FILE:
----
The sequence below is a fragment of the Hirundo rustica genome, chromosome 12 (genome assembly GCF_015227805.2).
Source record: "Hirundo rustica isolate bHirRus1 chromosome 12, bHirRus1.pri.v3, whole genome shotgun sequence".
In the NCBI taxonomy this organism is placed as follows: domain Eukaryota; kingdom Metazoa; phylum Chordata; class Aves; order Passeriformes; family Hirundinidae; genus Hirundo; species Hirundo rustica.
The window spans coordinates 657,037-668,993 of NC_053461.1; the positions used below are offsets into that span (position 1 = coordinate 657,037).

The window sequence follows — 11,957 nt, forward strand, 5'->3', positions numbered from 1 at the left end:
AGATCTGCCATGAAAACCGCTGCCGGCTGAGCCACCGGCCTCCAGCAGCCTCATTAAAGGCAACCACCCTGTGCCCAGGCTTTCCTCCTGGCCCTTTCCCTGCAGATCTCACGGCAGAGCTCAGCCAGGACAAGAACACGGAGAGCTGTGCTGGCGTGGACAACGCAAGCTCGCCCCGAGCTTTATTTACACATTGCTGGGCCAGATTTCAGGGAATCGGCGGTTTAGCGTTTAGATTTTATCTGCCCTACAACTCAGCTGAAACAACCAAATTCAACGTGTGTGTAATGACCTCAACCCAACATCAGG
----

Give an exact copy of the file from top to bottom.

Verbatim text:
The sequence below is a fragment of the Hirundo rustica genome, chromosome 12 (genome assembly GCF_015227805.2).
Source record: "Hirundo rustica isolate bHirRus1 chromosome 12, bHirRus1.pri.v3, whole genome shotgun sequence".
In the NCBI taxonomy this organism is placed as follows: domain Eukaryota; kingdom Metazoa; phylum Chordata; class Aves; order Passeriformes; family Hirundinidae; genus Hirundo; species Hirundo rustica.
The window spans coordinates 657,037-668,993 of NC_053461.1; the positions used below are offsets into that span (position 1 = coordinate 657,037).

The window sequence follows — 11,957 nt, forward strand, 5'->3', positions numbered from 1 at the left end:
AGATCTGCCATGAAAACCGCTGCCGGCTGAGCCACCGGCCTCCAGCAGCCTCATTAAAGGCAACCACCCTGTGCCCAGGCTTTCCTCCTGGCCCTTTCCCTGCAGATCTCACGGCAGAGCTCAGCCAGGACAAGAACACGGAGAGCTGTGCTGGCGTGGACAACGCAAGCTCGCCCCGAGCTTTATTTACACATTGCTGGGCCAGATTTCAGGGAATCGGCGGTTTAGCGTTTAGATTTTATCTGCCCTACAACTCAGCTGAAACAACCAAATTCAACGTGTGTGTAATGACCTCAACCCAACATCAGG